Question about Cars & Trucks
Just bought the car filled it with gas and it was leaking everywhere over night. this morning started the car and check engine light was on took it to the shop to fix the gas leak they ran the car and came up with these codes P0453 p1519 B1318 b1342 b1201 b1756 yes they fixed the leak but why these codes now after a week ???
Generally this happens because these codes were reset at a dealership etc. These problems should have been corrected before the codes were reset (reputable dealer). A common reason that these codes come on is because of excess hydrocarbon emmissions with a misfire. If this was a temporary event, the light would reset. Since it continues, another likely reason is the oxygen sensor in the exhaust system has failed.
Posted on Nov 19, 2013
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Posted on Jan 02, 2017
To remove the alternator, you have to remove the serpentine belt. They have a tensioner in which you place a socket wrench and pull on it and it loosens the belt. Before removing the belt notice how it is routed. Some vehicles have a diagram on the hood or on the front near the grill.You take the belt off. Then you remove the alternator by removing the bolts attaching the alternator to the engine. There are two or three bolts you have to remove. Two of them are fairly big bolts. About a size 14 metric or so. Disconnect the negative battery cable battery so you won't hit any grounds.Then take off the plugs from the alternator and the small nuts that hold the wires. Notice how they are placed before removing so you can know where each plug goes.Then replace the new alternator. Plug it back up and install the same way you took it out.Replace the belt starting from the left to right and pull on the tensioner and reinstall.
Posted on Jan 11, 2009
My car (06 GS430) began giving me more frequent "Check VSC" warnings. (Code P0455 in my case. Really glad I bought that OBDII tool--resetting the codes is a snap!)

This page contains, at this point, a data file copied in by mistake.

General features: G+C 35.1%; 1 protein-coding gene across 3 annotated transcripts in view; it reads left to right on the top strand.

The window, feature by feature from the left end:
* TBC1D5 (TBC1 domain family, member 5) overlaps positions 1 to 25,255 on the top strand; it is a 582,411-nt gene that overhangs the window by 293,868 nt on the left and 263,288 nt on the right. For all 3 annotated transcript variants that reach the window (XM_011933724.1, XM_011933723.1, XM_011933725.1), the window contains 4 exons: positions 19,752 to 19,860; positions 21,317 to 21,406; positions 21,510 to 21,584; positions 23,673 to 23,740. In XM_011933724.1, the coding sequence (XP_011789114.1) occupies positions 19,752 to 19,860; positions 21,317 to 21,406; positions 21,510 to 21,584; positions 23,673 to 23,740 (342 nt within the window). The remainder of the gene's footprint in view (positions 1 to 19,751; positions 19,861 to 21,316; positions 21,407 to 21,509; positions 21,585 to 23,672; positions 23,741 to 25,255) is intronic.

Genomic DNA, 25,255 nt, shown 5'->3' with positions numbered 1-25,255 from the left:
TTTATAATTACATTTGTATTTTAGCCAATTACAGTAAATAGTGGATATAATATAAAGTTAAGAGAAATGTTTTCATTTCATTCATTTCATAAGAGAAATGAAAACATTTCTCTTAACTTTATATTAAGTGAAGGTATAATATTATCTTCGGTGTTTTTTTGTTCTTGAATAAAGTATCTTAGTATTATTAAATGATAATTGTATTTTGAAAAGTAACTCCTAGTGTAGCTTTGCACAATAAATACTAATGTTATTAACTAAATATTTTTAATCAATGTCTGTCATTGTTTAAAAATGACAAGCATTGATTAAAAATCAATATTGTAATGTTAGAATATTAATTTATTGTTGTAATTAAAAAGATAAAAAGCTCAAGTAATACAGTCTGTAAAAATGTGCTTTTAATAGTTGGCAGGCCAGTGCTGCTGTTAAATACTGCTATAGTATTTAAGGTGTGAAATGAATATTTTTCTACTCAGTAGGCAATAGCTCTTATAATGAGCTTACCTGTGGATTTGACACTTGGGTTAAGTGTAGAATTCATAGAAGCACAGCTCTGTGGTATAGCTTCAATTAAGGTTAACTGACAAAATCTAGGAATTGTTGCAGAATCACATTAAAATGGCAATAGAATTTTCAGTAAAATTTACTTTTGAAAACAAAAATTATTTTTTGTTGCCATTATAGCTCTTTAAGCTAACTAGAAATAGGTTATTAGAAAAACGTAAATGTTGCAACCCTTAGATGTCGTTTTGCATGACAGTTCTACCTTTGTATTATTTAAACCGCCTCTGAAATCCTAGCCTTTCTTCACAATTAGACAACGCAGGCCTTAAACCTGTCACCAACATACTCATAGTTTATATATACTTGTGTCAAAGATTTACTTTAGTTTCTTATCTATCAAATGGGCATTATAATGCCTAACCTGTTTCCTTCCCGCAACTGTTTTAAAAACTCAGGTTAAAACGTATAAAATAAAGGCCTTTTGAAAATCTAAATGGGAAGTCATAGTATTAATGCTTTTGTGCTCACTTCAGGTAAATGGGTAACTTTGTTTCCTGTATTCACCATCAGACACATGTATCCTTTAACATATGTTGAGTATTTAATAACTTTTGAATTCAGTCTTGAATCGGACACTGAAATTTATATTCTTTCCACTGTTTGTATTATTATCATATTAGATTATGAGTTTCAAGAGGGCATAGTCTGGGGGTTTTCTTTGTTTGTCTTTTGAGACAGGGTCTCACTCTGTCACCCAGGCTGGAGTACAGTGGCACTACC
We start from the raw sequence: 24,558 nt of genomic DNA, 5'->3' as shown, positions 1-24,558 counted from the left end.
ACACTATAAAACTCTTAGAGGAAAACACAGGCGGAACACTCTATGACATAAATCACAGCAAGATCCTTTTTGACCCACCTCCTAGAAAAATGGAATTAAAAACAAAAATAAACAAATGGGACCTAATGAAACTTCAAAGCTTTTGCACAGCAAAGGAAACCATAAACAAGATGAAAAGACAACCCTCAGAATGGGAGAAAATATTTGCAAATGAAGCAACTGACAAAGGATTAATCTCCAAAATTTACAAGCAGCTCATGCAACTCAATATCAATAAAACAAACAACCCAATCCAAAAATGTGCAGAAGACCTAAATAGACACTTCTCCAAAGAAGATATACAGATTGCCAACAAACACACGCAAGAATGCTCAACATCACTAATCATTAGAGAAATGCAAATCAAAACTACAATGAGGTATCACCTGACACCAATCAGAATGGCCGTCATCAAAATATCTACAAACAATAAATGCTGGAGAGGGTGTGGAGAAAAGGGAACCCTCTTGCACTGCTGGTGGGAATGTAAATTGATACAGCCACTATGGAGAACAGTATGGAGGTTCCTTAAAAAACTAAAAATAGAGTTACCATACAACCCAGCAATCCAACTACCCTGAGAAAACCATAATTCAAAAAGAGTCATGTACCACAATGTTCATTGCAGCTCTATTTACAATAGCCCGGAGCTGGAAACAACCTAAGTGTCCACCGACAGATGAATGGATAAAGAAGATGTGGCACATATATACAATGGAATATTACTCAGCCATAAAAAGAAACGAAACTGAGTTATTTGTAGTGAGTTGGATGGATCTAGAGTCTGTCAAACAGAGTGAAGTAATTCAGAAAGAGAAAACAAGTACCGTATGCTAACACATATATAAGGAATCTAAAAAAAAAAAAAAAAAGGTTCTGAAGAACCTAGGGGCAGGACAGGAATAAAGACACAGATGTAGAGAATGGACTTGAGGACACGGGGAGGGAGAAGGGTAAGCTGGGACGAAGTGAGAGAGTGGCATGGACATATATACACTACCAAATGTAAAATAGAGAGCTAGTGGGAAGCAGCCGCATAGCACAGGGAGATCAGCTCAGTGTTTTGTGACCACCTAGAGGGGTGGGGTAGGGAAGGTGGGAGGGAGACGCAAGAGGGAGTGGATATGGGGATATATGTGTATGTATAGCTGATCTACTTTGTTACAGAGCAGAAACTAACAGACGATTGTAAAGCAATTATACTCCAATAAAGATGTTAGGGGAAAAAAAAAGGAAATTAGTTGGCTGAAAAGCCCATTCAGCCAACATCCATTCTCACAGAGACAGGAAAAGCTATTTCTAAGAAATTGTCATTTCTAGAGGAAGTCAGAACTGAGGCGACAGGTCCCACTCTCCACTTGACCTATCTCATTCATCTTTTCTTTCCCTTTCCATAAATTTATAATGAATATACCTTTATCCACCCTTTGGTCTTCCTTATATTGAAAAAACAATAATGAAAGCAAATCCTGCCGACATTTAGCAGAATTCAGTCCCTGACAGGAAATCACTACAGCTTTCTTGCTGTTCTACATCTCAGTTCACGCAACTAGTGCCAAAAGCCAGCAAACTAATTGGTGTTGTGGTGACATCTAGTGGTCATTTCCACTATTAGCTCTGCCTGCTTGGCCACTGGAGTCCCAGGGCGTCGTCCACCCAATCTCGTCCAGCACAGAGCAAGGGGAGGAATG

I knew that a loose gas cap could cause this, so normally I just give it a twist and it tightens. Now I found that no matter how many "clicks" I tightened the gas cap, it would not cinch down snug. The lightest turn the opposite way would open it.
I was all set to head over to CarQuest for a replacement filler cap. But I thought I'd inspect mine first just to see why it stopped holding. Upon inspection, I saw that what holds the cap in place is compression of the rubber O-ring at the back of the cap, which compresses against the filler neck. That apparently was no longer happening.
I carefully removed the O-ring from the cap--using screwdrivers to lift it over the edge of the groove it sits in. Like removing a bike tire from the rim--work your way around. Then I cut a strip of electrical tape about 10" long, and 1/4" wide. I wound this into the curved groove where the O-ring normally sits, just to build up a little thickness. Put the O-ring back in place. Done.
Now the cap tightens like it's supposed to, and thus far, it has stopped the VSC error codes. Don't know if it will fix your issue or not, Good luck.
Posted on May 09, 2009
a p1519 means your intake manifold runner control is closed on bank one (where #1 cylinder is located)-check to see if the hose that goes from the solenoid is disconnected, or damaged, and if it has a wiring harness (some have both) check to see if it is connected and the harness and connector are not damaged. You should be able to manually open the butterflys, and if they are stuck shut this might be enough for you to get them working again. To clean them (they get gunked up) you need to remove the intake and use a throttle body cleaner to clean the bores and plates up. Consider the possiblilty that the solenoid's vacuum diaphram is damaged-hook up a long enough hose to the vacuum port and **** on the end, observing the solenoid arm-if it does not even try to move, you need to replace the solenoid.
Posted on Aug 08, 2011
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